Look, I'm rooting for Orville, I really am. I agree with Jammer about the few moments of this episode (i.e. Klyden's funny comfort eating and the torture scene) that felt fresh. But most of it bored me, felt like stuff I'd seen before in a very specific Star Trek episode, and I never had any doubt where things were going to resolve themselves after the crew discovered the resistance movement. While Orville may be "meh" or "okay" in reminding me of better things I've seen on Star Trek, borrowing from the classics will only take you so far, and we need to see some fresh stuff (and I'm totally in favor of punching up the humor to make it sharper, more like a spoof, if that's what it takes) if this program is going to become more than network filler for people who want Trek but aren't subscribing to watch Discovery. To be honest, Discovery is a better show so far despite some early kinks, and I say that as someone who like Jammer has seen every Trek episode and does not impress easily. I'm impressed by Star Trek Discovery so far.

    Okay, I understand your point of view.

    I still don't agree with it, though.

    I'll say that "cop goes rogue to get revenge on the guy who killed his partner" is just a little more generic than the premise borrowed here.

    Besides, when we have something that "was only done once before", the question is how well was it done the first time? "For the World is Hollow..." is a pretty medicore episode (especially considering the potential of the premise). Do you really want it to be the last episode in the history of television to tell this kind of story?

    While the Orville's take on the premise isn't great, it is still far superior - in my view - to the source of its inspiration.

    And yes, I agree that that "For the World is Hollow" was probably the inspiration for the premise of this show. I'm simply saying that there's a huge difference between borrowing the general premise of an episode and actually ripping it off. The latter is always a bad thing and it should be condemned. The former can be good or bad, depending on the circumstances.

    I think you may have both missed the mark a bit on the context of MacFarlane ripping off a TOS episode. It isn't a bug, it's a feature. Part of his writing style is being intentionally self-referential and using known tropes and references to refer to. It's the quintessential postmodern style, where a good chunk of the content is showing that it's smart enough to reference other content. Tarantino does it with B film and westerns, and MacFarlane does it with pop culture and American mores.

    I'm pretty sure that he not only took "For the World Is Hollow..." as a template, but did so with the deliberate notion that directly referencing it would both legitimize Orville as being a fan of Trek, as well as do his usual thing of trying to put his own spin on a known story. Whether that comes off to a viewer as fresh or as creative laziness will vary, but the debate about whether this ep could realistically be traced back to TOS misses the point that it was probably intended to be understood as doing so, right out in the open. That's how MacFarlane writes. If the reference is missed or denied then half the joke is gone already. The question is whether you like the joke.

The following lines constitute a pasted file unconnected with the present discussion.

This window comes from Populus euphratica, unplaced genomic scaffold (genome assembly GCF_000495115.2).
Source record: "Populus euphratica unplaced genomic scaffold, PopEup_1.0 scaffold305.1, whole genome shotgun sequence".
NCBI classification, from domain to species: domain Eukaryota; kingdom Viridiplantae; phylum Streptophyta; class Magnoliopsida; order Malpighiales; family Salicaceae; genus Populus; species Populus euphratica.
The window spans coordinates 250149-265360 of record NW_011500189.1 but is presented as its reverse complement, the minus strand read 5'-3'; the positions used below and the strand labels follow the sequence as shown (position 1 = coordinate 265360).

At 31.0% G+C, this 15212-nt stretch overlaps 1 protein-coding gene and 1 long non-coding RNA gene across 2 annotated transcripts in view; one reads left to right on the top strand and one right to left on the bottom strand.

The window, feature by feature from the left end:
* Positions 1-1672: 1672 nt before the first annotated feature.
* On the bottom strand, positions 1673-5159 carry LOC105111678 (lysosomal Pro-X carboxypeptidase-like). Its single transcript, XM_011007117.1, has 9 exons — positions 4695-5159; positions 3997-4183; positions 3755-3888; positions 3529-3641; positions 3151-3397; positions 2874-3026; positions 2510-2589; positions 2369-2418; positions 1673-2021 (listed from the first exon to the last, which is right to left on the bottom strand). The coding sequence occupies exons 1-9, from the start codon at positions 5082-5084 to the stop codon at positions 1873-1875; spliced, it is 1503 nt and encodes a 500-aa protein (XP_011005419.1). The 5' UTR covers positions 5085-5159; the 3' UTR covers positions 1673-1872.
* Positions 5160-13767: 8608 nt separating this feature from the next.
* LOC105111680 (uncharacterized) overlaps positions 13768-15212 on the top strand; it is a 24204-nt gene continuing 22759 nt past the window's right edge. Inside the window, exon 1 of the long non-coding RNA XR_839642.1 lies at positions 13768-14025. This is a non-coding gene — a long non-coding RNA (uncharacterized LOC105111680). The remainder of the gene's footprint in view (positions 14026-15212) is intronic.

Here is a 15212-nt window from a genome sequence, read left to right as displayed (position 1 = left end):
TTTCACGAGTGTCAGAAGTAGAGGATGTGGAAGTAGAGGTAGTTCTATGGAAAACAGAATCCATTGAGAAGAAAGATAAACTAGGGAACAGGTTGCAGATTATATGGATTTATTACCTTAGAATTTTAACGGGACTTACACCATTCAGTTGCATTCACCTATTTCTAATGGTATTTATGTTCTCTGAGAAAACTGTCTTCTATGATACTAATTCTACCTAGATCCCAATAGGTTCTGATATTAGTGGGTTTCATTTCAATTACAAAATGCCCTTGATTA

I've actually used the exact same words ("it's not a bug, it's a feature") in this exact context on the "Command Performance" thread, so I agree with your general sentiment.

    Then again, there's a huge difference between references and a wholesale ripoff of a specific episode. So the question of whether "If the Stars..." did that or not does have merit (short answer: it doesn't).

    (the only place where a wholesale ripoff would be acceptable is in a full-blown spoof. Spaceballs got away with it when parodying Star Wars, but the Orville is playing their stories way too straight to get this kind of free pass)

    @Dexter Morgan JJ Abrams is considered "The Next Spielberg" and Donald Trump is president. Standards are looooooooow.

    Dexter, at least explain WHY you think it is "horrendous garabage".

    Just saying "it sucks" doesn't contribute anything to the discussion.

    I can explain. It sucks because... well, it DOES and I am sure it will be cancelled next year while DIS will get a second season!

    Wow, I was shocked to see the two star rating.  Admittedly, I don't remember the TOS episode he refers to (I think maybe I haven't seen much of the third season?), but as @Real Human Robot points out, "colony ship goes adrift, people on it lose memory that it's not the whole universe and create a new religion" goes at LEAST as far back as Robert Heinlein's 1941 novel Orphans of the Sky.  (Not sure why his date is 1963 when Wikipedia says 1941.)

    I LOVED this episode, except for one flaw at the end.  I was all ready to give it four stars, the first "Orville" episode to get that rating from me (and there aren't many "Trek" episodes that get it either), but then I *thought* they were actually going to lift something from another sci-fi classic: Asimov's "Nightfall".  There's no way people who have never seen night would just accept it without totally freaking out, especially when the vast majority didn't know it was coming!  But that was only like a ten second flaw, so it's still like 3.8 stars which rounds up to 4.